During Thursday’s press conference unveiling the Green New Deal, Sen. Ed Markey was asked by the New Yorker’s Osita Nwanevu if, should the situation arise, the Democrats should eliminate the filibuster in order to get the bill through the Senate. Markey’s response was that he expects the bill to pass with 60 votes and Republican support.
Markey later backtracked a bit and said that other legislative options, including budget reconciliation, were on the table. But his initial hesitancy to suggest getting rid of the most archaic and anti-democratic tool in the most archaic and anti-democratic legislative body in America says a lot about how institutionally conservative the Senate makes those who serve in it.
The filibuster is a legislative maneuver used in the Senate to effectively shut down debate, by allowing a senator or group of them to speak for however long they want. As Brookings fellow Sarah Binder explained in a Senate hearing in 2010, it was effectively created by mistake in the early 19th century, but because of that mistake, 60 votes are needed to cut off debate rather than a simple majority.
In recent years, it’s been wielded much more often, meaning the business of the Senate can grind to a halt every time a remotely contentious piece of legislation comes up—or, knowing that, the majority party just won’t bring it up for a vote at all. It’s on its last legs as it is; in 2013, the Democratic-led Senate got rid of the filibuster for most judicial and executive branch nominations, and in 2017, the Republicans killed it for Supreme Court confirmation votes.
The filibuster is, and always has been, a key enemy to progress in America. Both the filibuster and the mere threat of the filibuster have been used to oppose civil rights, Obamacare, a public option, the DREAM Act, cap and trade, card check, a hike on the minimum wage, even the most moderate gun control measure, and so on. Jesse Helms filibustered making Martin Luther King Jr.’s birthday a national holiday. The Senate only passed an anti-lynching bill for the first time in December 2018; the reason it took so long is, you guessed it, the filibuster.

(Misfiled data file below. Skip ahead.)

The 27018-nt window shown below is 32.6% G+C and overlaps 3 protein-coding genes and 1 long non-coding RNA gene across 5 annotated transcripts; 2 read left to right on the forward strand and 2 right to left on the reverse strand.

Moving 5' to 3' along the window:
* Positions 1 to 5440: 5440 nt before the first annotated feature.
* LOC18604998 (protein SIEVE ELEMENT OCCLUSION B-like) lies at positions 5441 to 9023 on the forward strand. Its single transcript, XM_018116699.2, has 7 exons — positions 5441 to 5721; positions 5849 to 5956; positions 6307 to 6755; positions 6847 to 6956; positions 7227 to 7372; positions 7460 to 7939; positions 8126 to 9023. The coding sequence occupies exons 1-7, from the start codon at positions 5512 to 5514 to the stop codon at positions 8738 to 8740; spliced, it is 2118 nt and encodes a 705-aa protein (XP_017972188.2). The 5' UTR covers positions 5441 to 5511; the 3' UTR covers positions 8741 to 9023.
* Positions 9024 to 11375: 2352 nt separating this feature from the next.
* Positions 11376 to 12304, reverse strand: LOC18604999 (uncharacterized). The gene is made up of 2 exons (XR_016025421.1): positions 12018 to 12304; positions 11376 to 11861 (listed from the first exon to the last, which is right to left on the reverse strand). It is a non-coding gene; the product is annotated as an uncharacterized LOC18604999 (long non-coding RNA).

Moreover, the filibuster no longer exists for the kinds of situations in which it would have been most useful for Democrats to keep it—like the Supreme Court nomination of accused sexual predator Brett Kavanaugh, or any of President Donald Trump’s grifter cabinet appointees. As it stands, it is a gift to the right and little else. (There is a reason that Senate Majority Leader Mitch McConnell wouldn’t give the most useful weapon conservatives have away even to enact President Donald Trump’s biggest campaign promise.)
But being elected to the Senate appears to do something to your brain to make you prioritize being in a club of a hundred powerful people over, you know, actually doing anything. “The Senate is the Senate. I served in the House, I don’t want to serve in the House again,” Illinois Sen. Dick Durbin, the number two Democrat in the chamber, told the Hill on Friday, in a nice little illustration of his primary concern as an elected official. “There comes a time when the Senate has a responsibility to protect the minority.”